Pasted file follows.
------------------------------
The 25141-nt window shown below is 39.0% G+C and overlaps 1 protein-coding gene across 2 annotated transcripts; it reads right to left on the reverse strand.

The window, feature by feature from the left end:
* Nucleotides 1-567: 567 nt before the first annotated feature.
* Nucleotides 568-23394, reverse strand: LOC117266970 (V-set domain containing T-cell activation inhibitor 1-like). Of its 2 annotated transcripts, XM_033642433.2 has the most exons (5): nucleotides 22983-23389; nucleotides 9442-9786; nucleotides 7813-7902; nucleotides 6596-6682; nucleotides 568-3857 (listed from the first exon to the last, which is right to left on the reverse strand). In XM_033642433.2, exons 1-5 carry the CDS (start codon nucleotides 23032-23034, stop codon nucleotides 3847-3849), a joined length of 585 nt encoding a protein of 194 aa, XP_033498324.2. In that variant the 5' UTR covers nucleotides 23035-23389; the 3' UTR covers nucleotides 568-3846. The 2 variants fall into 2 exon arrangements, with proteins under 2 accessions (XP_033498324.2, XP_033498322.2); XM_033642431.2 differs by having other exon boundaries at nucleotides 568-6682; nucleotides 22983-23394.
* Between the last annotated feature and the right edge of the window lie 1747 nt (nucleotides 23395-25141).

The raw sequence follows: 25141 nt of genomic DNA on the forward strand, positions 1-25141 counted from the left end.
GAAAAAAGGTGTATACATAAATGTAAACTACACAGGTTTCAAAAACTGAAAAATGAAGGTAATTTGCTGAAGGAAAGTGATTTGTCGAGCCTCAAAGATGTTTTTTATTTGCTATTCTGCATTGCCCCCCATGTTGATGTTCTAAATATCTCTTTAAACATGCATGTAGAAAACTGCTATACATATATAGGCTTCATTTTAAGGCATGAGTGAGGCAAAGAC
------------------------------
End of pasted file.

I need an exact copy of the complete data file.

The 25141-nt window shown below is 39.0% G+C and overlaps 1 protein-coding gene across 2 annotated transcripts; it reads right to left on the reverse strand.

The window, feature by feature from the left end:
* Nucleotides 1-567: 567 nt before the first annotated feature.
* Nucleotides 568-23394, reverse strand: LOC117266970 (V-set domain containing T-cell activation inhibitor 1-like). Of its 2 annotated transcripts, XM_033642433.2 has the most exons (5): nucleotides 22983-23389; nucleotides 9442-9786; nucleotides 7813-7902; nucleotides 6596-6682; nucleotides 568-3857 (listed from the first exon to the last, which is right to left on the reverse strand). In XM_033642433.2, exons 1-5 carry the CDS (start codon nucleotides 23032-23034, stop codon nucleotides 3847-3849), a joined length of 585 nt encoding a protein of 194 aa, XP_033498324.2. In that variant the 5' UTR covers nucleotides 23035-23389; the 3' UTR covers nucleotides 568-3846. The 2 variants fall into 2 exon arrangements, with proteins under 2 accessions (XP_033498324.2, XP_033498322.2); XM_033642431.2 differs by having other exon boundaries at nucleotides 568-6682; nucleotides 22983-23394.
* Between the last annotated feature and the right edge of the window lie 1747 nt (nucleotides 23395-25141).

The raw sequence follows: 25141 nt of genomic DNA on the forward strand, positions 1-25141 counted from the left end.
GAAAAAAGGTGTATACATAAATGTAAACTACACAGGTTTCAAAAACTGAAAAATGAAGGTAATTTGCTGAAGGAAAGTGATTTGTCGAGCCTCAAAGATGTTTTTTATTTGCTATTCTGCATTGCCCCCCATGTTGATGTTCTAAATATCTCTTTAAACATGCATGTAGAAAACTGCTATACATATATAGGCTTCATTTTAAGGCATGAGTGAGGCAAAGAC